Demonstration of drug-induced sleep endoscopy patterns of a 45-year-old man who had mild obstructive sleep apnea (apnea-hypopnea index 8.5).

A1, Velopharynx when awake. A2, Oropharynx when awake. A3, Hypopharynx when awake. B1, Velopharynx at LS. B2, Oropharynx at LS. B3, Hypopharynx at LS. C1, Velopharynx at DS. C2, Oropharynx at DS. C3, Hypopharynx at DS.


Figure 3

Demonstration of drug-induced sleep endoscopy patterns of a 45-year-old man who had mild obstructive sleep apnea (apnea-hypopnea index 8.5). A1, Velopharynx when awake. A2, Oropharynx when awake. A3, Hypopharynx when awake. B1, Velopharynx at LS. B2, Oropharynx at LS. B3, Hypopharynx at LS. C1, Velopharynx at DS. C2, Oropharynx at DS....

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The current study evaluated the most severe obstruction episode to allow for compatibility between cases. However, overestimation of the severity was not frequent because complete obstruction was defined as being when no lumen could be seen, whereas the definition of partial obstruction was broader, being whenever any amount of lumen could be seen. Fluctuating upper airway collapse severity occurred during the nonrecording period of DISE when a steady state condition was not achieved. This further supports the need to narrow the sedation status. However, whether dynamic obstruction area measurements or a prolonged observation time is more compatible to the clinical entity should be further assessed. Borek et al.26 used quantitative airway analysis under DISE to evaluate sleep apnea, and this may be another method for more precise measurements of changes.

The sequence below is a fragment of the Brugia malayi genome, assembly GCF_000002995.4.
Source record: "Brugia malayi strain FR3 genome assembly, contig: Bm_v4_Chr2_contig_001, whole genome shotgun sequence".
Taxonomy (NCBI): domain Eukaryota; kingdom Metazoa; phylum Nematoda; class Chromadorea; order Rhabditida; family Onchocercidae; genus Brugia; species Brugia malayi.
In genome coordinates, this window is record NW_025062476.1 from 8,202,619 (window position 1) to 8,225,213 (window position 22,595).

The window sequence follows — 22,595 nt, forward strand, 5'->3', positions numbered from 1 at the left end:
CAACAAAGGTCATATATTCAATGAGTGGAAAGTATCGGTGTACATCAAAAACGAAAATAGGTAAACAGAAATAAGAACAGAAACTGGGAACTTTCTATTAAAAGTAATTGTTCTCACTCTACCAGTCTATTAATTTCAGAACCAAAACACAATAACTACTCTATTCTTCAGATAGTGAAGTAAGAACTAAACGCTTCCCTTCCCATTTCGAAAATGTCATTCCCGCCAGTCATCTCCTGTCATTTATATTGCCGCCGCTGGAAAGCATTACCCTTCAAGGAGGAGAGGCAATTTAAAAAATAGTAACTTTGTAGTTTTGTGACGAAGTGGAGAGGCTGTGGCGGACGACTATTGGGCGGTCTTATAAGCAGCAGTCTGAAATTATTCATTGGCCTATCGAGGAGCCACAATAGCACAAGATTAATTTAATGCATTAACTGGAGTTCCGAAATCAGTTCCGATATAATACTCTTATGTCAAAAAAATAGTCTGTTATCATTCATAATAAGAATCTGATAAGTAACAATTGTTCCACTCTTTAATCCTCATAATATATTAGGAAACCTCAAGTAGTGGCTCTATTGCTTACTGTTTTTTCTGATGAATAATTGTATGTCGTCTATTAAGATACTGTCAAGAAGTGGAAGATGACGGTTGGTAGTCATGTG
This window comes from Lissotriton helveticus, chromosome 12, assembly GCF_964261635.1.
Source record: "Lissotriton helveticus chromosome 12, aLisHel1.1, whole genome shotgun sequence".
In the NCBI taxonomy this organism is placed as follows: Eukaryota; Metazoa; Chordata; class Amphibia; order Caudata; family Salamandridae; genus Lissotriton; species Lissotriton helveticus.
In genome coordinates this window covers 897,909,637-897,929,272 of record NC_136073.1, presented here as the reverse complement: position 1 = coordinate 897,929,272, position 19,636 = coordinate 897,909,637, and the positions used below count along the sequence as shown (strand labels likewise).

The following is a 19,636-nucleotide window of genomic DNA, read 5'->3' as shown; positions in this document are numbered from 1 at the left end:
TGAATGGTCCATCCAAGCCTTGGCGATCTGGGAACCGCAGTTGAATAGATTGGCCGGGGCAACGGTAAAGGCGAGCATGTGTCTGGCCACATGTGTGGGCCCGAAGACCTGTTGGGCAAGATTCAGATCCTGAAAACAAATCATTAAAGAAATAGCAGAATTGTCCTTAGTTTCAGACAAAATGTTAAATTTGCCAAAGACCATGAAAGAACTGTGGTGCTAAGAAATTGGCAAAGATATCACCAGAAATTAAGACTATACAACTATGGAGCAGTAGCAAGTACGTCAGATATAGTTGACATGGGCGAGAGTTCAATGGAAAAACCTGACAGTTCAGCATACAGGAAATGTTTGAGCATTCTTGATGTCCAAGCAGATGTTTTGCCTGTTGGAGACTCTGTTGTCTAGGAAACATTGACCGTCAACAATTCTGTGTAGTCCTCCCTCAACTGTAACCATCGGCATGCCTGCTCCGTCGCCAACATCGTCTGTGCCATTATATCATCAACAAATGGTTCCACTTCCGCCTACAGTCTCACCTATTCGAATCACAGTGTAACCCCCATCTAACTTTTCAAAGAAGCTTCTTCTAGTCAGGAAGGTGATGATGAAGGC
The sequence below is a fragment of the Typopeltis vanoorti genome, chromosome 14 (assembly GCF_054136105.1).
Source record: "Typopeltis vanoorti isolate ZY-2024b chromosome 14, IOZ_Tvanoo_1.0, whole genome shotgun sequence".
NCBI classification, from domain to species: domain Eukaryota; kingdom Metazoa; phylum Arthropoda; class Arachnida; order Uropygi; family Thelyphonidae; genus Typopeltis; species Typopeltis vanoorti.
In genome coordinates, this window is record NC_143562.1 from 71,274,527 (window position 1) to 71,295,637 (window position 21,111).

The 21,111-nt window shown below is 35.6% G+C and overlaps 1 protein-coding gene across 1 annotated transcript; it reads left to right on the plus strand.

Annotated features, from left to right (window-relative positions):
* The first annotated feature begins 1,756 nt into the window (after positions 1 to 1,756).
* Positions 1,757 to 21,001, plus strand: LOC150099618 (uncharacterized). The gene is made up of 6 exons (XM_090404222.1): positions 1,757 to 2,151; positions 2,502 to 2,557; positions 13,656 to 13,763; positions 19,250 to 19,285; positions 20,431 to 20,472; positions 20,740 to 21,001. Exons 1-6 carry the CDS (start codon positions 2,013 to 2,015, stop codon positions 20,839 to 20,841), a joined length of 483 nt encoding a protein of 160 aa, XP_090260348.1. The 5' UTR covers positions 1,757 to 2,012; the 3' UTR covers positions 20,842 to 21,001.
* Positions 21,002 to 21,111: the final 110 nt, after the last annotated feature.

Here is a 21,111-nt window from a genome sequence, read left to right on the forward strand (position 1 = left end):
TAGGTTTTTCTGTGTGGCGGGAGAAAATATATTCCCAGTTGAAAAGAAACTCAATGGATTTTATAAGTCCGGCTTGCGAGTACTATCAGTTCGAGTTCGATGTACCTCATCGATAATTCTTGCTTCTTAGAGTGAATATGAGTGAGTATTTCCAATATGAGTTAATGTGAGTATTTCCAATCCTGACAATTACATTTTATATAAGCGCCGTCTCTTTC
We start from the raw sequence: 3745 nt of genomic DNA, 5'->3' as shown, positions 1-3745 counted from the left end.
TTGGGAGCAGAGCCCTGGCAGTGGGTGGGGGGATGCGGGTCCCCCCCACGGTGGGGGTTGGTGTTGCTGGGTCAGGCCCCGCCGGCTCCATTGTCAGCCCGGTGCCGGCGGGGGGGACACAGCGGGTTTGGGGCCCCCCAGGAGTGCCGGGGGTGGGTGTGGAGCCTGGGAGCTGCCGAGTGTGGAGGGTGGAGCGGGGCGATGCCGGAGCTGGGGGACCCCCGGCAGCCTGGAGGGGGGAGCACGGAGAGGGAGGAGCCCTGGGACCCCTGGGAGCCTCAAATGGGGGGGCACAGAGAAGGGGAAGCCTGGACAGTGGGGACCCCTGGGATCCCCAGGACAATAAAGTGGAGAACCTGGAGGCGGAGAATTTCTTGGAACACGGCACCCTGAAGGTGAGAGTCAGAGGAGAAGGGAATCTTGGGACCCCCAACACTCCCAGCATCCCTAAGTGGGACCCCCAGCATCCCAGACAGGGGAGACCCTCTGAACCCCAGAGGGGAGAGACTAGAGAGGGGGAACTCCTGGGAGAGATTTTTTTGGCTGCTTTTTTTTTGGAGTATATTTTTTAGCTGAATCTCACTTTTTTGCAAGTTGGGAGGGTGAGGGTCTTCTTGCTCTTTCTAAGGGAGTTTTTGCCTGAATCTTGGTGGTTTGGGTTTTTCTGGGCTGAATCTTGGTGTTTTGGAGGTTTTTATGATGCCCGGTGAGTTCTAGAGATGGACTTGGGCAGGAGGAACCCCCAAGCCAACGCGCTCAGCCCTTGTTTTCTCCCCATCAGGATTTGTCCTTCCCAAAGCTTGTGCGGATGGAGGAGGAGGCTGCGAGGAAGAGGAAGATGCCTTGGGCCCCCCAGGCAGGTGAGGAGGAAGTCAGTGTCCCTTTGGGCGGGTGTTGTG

General estimation equations demonstrated that some obstruction characteristics were affected by disease severity, some by sedation depth, and some by both (Table 3). Deeper sedation and more severe disease increased upper airway collapsibility and affected both velopharynx and oropharynx obstruction severity. Epiglottis anteroposterior prolapse may be vulnerable to sedation due to a gravity effect. Further studies on position-dependent OSA cases may elucidate this issue. Epiglottis folding did not show a relationship with disease severity; however, the number of cases with this finding was limited. Whether this pattern is related to laryngomalacia is still unknown. Sedation depth alone may not trigger this phenomenon but may enhance it by increasing oropharynx and larynx collapsibility. Most other patterns were affected by both disease severity and sedation depth. Thus, narrowing the sedation depth variation by BIS may help to maintain a steady upper airway condition during DISE.